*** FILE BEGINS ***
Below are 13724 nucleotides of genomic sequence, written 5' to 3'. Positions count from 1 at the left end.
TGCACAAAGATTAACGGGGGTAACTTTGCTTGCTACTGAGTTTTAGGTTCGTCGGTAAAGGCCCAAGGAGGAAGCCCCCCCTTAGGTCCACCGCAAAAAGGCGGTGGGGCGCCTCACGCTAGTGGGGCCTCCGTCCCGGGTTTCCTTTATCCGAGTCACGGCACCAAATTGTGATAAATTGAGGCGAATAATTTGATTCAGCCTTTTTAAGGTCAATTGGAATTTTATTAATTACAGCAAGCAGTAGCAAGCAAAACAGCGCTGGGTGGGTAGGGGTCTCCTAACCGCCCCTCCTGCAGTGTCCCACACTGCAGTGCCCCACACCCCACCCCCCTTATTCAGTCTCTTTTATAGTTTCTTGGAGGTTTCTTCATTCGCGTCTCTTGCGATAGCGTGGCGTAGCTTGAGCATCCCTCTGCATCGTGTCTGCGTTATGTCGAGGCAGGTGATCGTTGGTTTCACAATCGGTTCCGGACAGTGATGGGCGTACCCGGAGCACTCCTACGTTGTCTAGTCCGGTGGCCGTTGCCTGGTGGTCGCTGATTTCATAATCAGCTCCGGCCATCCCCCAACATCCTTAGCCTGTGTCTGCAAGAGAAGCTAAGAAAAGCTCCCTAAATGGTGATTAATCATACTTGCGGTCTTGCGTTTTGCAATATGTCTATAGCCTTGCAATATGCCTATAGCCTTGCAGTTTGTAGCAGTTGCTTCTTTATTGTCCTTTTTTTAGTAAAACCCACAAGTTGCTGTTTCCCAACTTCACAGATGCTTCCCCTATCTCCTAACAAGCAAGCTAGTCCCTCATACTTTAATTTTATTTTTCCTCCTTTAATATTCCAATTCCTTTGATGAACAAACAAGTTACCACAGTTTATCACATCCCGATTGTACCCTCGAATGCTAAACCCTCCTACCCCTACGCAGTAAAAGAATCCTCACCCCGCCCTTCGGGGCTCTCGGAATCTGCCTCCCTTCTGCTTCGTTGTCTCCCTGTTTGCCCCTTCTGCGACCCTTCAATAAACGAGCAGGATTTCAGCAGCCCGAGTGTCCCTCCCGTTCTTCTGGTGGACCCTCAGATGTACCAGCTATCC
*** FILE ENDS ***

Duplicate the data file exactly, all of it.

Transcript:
Below are 13724 nucleotides of genomic sequence, written 5' to 3'. Positions count from 1 at the left end.
TGCACAAAGATTAACGGGGGTAACTTTGCTTGCTACTGAGTTTTAGGTTCGTCGGTAAAGGCCCAAGGAGGAAGCCCCCCCTTAGGTCCACCGCAAAAAGGCGGTGGGGCGCCTCACGCTAGTGGGGCCTCCGTCCCGGGTTTCCTTTATCCGAGTCACGGCACCAAATTGTGATAAATTGAGGCGAATAATTTGATTCAGCCTTTTTAAGGTCAATTGGAATTTTATTAATTACAGCAAGCAGTAGCAAGCAAAACAGCGCTGGGTGGGTAGGGGTCTCCTAACCGCCCCTCCTGCAGTGTCCCACACTGCAGTGCCCCACACCCCACCCCCCTTATTCAGTCTCTTTTATAGTTTCTTGGAGGTTTCTTCATTCGCGTCTCTTGCGATAGCGTGGCGTAGCTTGAGCATCCCTCTGCATCGTGTCTGCGTTATGTCGAGGCAGGTGATCGTTGGTTTCACAATCGGTTCCGGACAGTGATGGGCGTACCCGGAGCACTCCTACGTTGTCTAGTCCGGTGGCCGTTGCCTGGTGGTCGCTGATTTCATAATCAGCTCCGGCCATCCCCCAACATCCTTAGCCTGTGTCTGCAAGAGAAGCTAAGAAAAGCTCCCTAAATGGTGATTAATCATACTTGCGGTCTTGCGTTTTGCAATATGTCTATAGCCTTGCAATATGCCTATAGCCTTGCAGTTTGTAGCAGTTGCTTCTTTATTGTCCTTTTTTTAGTAAAACCCACAAGTTGCTGTTTCCCAACTTCACAGATGCTTCCCCTATCTCCTAACAAGCAAGCTAGTCCCTCATACTTTAATTTTATTTTTCCTCCTTTAATATTCCAATTCCTTTGATGAACAAACAAGTTACCACAGTTTATCACATCCCGATTGTACCCTCGAATGCTAAACCCTCCTACCCCTACGCAGTAAAAGAATCCTCACCCCGCCCTTCGGGGCTCTCGGAATCTGCCTCCCTTCTGCTTCGTTGTCTCCCTGTTTGCCCCTTCTGCGACCCTTCAATAAACGAGCAGGATTTCAGCAGCCCGAGTGTCCCTCCCGTTCTTCTGGTGGACCCTCAGATGTACCAGCTATCC